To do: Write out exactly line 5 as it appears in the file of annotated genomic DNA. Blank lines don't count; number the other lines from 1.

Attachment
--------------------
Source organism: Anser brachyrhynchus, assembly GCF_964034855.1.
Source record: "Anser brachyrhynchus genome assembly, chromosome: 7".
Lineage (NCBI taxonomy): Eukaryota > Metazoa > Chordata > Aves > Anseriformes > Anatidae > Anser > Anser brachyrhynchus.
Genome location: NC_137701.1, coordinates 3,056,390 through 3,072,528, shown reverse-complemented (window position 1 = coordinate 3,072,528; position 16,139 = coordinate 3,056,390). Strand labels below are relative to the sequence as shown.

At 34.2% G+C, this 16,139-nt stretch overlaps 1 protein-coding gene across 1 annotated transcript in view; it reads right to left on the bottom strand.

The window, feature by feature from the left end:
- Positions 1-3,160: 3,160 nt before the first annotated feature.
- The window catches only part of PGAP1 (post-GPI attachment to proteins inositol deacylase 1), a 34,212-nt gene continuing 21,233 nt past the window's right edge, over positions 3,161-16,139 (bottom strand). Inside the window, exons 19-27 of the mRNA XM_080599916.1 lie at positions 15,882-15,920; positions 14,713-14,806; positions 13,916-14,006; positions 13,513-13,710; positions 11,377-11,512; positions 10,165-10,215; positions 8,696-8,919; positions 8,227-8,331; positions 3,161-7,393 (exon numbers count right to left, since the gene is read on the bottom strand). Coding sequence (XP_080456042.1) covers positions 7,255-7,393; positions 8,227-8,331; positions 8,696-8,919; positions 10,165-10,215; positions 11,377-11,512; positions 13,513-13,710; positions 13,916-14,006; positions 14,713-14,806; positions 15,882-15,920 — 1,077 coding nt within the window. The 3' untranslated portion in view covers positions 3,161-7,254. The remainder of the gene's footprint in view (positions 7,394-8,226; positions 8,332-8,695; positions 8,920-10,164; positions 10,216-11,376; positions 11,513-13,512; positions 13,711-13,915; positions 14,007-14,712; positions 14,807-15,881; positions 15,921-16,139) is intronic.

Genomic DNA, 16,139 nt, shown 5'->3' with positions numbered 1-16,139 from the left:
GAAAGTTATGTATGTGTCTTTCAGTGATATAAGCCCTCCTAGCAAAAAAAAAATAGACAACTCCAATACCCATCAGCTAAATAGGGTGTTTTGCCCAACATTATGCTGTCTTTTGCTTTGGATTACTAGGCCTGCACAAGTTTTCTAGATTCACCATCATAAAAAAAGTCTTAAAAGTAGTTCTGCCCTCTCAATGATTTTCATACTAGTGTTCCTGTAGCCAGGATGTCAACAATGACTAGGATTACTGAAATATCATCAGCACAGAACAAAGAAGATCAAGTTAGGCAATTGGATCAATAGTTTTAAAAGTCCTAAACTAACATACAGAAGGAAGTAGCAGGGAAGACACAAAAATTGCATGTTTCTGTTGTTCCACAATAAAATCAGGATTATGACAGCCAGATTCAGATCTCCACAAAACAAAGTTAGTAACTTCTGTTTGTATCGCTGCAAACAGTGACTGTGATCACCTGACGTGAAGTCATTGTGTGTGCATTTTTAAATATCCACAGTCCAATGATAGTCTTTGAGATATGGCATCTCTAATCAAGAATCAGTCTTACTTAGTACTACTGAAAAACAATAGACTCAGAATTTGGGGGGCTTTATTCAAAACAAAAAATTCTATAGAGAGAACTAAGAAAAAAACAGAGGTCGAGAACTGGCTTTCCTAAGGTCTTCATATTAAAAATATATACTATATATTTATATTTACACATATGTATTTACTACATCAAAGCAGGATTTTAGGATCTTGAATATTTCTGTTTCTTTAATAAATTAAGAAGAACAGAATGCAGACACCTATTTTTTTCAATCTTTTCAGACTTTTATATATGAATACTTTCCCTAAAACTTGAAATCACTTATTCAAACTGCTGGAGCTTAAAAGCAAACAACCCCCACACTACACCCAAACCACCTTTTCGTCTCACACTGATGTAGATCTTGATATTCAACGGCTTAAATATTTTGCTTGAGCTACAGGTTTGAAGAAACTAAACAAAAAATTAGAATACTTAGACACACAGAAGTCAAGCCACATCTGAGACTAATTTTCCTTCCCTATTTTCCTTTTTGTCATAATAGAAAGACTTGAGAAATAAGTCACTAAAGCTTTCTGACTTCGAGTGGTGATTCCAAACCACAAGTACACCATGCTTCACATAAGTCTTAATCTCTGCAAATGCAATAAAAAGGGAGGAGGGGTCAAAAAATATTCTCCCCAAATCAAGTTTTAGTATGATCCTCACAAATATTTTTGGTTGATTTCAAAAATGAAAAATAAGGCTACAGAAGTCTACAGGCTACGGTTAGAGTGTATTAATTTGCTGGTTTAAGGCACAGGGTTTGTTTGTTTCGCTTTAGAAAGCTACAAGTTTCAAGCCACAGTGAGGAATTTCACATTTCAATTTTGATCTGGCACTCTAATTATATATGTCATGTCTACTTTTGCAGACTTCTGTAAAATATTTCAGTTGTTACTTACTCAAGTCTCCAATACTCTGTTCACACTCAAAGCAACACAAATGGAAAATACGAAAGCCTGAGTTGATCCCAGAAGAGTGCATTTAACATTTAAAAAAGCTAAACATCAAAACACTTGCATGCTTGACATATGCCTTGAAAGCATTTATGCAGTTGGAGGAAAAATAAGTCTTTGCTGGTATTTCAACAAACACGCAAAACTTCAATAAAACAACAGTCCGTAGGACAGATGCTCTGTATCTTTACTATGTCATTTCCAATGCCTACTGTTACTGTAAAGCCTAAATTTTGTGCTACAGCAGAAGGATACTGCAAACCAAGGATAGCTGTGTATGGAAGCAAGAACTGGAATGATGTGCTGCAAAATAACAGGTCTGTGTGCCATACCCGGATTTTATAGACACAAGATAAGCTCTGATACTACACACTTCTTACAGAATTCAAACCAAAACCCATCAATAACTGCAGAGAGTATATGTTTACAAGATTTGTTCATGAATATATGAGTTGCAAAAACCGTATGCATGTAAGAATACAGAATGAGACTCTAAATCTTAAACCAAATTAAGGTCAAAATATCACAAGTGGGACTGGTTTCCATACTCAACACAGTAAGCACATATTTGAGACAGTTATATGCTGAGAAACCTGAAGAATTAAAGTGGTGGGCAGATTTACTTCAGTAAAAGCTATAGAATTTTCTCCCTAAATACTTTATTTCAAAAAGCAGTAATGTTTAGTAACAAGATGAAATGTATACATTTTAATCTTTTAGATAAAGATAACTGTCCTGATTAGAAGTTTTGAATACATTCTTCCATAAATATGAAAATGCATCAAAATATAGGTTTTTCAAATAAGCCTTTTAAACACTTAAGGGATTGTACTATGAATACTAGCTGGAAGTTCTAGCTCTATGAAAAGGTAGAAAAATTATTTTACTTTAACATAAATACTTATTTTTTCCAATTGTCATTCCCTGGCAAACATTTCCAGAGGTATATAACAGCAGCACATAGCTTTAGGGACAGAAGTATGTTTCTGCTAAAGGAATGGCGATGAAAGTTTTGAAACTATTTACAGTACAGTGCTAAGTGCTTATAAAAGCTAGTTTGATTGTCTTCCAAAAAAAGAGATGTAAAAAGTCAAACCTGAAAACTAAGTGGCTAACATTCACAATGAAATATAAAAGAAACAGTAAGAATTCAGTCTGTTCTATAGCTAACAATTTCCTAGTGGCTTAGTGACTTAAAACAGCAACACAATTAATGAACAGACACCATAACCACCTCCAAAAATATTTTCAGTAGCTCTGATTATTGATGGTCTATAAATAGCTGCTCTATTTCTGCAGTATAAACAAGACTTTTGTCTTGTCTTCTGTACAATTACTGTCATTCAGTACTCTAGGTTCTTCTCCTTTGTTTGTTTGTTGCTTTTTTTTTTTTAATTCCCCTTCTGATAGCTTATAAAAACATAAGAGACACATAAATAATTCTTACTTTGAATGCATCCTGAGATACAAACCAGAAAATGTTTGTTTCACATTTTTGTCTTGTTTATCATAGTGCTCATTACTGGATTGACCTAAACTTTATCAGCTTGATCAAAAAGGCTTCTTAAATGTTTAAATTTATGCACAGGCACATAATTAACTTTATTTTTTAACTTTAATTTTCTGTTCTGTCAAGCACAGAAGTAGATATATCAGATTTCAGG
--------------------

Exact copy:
At 34.2% G+C, this 16,139-nt stretch overlaps 1 protein-coding gene across 1 annotated transcript in view; it reads right to left on the bottom strand.